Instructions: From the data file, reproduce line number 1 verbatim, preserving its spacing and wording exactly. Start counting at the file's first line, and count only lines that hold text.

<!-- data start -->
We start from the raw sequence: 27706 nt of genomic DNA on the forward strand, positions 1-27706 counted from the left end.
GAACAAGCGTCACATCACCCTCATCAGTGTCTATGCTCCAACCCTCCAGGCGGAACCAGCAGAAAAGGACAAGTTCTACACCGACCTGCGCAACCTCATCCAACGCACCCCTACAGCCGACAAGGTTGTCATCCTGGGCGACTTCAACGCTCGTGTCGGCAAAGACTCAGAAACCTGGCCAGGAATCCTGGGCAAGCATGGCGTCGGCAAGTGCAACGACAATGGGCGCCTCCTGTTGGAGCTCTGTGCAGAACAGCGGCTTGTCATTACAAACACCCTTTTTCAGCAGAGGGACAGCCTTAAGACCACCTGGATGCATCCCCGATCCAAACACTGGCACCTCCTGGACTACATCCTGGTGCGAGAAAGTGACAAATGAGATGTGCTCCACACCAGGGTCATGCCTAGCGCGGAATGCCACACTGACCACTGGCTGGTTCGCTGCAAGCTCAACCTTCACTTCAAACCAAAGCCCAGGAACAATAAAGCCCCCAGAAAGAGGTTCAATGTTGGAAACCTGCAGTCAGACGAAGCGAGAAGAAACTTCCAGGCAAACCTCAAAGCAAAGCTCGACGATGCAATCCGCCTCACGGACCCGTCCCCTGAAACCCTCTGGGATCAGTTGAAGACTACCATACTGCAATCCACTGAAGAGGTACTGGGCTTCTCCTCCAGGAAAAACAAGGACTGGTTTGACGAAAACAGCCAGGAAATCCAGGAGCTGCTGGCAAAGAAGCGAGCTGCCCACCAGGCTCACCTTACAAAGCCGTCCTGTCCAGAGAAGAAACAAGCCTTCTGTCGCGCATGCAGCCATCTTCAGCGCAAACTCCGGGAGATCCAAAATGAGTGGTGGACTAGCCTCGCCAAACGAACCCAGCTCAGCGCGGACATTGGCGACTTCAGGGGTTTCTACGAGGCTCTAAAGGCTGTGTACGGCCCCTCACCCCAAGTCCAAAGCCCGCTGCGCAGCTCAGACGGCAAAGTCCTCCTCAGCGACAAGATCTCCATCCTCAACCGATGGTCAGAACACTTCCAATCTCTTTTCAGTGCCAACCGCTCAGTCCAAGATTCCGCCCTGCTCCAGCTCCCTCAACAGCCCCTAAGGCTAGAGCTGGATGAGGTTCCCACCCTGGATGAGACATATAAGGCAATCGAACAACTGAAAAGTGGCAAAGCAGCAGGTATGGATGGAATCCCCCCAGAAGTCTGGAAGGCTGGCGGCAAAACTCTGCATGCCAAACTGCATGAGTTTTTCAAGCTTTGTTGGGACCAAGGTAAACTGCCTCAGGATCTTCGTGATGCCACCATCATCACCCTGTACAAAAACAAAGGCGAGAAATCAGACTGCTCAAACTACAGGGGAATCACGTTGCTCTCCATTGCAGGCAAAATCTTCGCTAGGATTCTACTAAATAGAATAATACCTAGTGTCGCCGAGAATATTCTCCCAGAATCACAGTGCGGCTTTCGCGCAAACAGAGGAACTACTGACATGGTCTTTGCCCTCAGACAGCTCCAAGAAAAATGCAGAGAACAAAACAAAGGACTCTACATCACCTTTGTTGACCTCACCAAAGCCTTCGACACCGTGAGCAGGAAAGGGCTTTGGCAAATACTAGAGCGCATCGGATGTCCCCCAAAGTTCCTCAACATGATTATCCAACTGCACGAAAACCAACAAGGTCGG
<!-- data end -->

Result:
We start from the raw sequence: 27706 nt of genomic DNA on the forward strand, positions 1-27706 counted from the left end.